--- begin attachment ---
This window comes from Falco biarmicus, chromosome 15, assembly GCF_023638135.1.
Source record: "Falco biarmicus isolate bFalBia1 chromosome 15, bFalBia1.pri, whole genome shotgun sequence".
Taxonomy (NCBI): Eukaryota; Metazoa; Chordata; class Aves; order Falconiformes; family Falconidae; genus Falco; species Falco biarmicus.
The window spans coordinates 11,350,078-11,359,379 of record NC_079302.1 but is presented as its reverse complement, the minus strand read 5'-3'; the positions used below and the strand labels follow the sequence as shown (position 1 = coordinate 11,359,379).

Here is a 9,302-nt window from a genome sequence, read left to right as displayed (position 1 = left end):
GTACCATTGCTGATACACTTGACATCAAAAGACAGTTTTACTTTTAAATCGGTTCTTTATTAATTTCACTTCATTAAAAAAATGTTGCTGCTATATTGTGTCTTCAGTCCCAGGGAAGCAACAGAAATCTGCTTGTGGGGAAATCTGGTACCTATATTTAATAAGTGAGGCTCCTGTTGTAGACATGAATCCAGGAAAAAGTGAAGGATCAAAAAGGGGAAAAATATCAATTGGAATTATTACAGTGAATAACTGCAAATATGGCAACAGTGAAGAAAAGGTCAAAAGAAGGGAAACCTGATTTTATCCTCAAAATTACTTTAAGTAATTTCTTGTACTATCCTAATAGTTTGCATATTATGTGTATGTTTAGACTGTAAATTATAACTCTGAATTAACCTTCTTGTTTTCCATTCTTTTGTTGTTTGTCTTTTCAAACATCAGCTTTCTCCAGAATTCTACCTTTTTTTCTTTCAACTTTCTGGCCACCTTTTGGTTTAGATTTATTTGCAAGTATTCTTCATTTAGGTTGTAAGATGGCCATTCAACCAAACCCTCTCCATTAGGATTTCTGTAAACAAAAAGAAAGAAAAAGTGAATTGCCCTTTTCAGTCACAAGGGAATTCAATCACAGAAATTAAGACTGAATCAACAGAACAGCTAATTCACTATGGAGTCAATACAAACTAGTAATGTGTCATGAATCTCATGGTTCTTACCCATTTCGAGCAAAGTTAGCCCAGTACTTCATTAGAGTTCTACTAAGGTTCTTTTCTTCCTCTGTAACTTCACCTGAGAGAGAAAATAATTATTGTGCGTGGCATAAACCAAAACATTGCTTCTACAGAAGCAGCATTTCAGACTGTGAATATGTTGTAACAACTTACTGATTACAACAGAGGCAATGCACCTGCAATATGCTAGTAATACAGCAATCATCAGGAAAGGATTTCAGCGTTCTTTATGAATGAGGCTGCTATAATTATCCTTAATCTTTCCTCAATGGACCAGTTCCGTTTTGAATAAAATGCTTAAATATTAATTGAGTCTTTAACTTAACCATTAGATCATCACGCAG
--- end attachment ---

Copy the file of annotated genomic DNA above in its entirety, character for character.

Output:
This window comes from Falco biarmicus, chromosome 15, assembly GCF_023638135.1.
Source record: "Falco biarmicus isolate bFalBia1 chromosome 15, bFalBia1.pri, whole genome shotgun sequence".
Taxonomy (NCBI): Eukaryota; Metazoa; Chordata; class Aves; order Falconiformes; family Falconidae; genus Falco; species Falco biarmicus.
The window spans coordinates 11,350,078-11,359,379 of record NC_079302.1 but is presented as its reverse complement, the minus strand read 5'-3'; the positions used below and the strand labels follow the sequence as shown (position 1 = coordinate 11,359,379).

Here is a 9,302-nt window from a genome sequence, read left to right as displayed (position 1 = left end):
GTACCATTGCTGATACACTTGACATCAAAAGACAGTTTTACTTTTAAATCGGTTCTTTATTAATTTCACTTCATTAAAAAAATGTTGCTGCTATATTGTGTCTTCAGTCCCAGGGAAGCAACAGAAATCTGCTTGTGGGGAAATCTGGTACCTATATTTAATAAGTGAGGCTCCTGTTGTAGACATGAATCCAGGAAAAAGTGAAGGATCAAAAAGGGGAAAAATATCAATTGGAATTATTACAGTGAATAACTGCAAATATGGCAACAGTGAAGAAAAGGTCAAAAGAAGGGAAACCTGATTTTATCCTCAAAATTACTTTAAGTAATTTCTTGTACTATCCTAATAGTTTGCATATTATGTGTATGTTTAGACTGTAAATTATAACTCTGAATTAACCTTCTTGTTTTCCATTCTTTTGTTGTTTGTCTTTTCAAACATCAGCTTTCTCCAGAATTCTACCTTTTTTTCTTTCAACTTTCTGGCCACCTTTTGGTTTAGATTTATTTGCAAGTATTCTTCATTTAGGTTGTAAGATGGCCATTCAACCAAACCCTCTCCATTAGGATTTCTGTAAACAAAAAGAAAGAAAAAGTGAATTGCCCTTTTCAGTCACAAGGGAATTCAATCACAGAAATTAAGACTGAATCAACAGAACAGCTAATTCACTATGGAGTCAATACAAACTAGTAATGTGTCATGAATCTCATGGTTCTTACCCATTTCGAGCAAAGTTAGCCCAGTACTTCATTAGAGTTCTACTAAGGTTCTTTTCTTCCTCTGTAACTTCACCTGAGAGAGAAAATAATTATTGTGCGTGGCATAAACCAAAACATTGCTTCTACAGAAGCAGCATTTCAGACTGTGAATATGTTGTAACAACTTACTGATTACAACAGAGGCAATGCACCTGCAATATGCTAGTAATACAGCAATCATCAGGAAAGGATTTCAGCGTTCTTTATGAATGAGGCTGCTATAATTATCCTTAATCTTTCCTCAATGGACCAGTTCCGTTTTGAATAAAATGCTTAAATATTAATTGAGTCTTTAACTTAACCATTAGATCATCACGCAG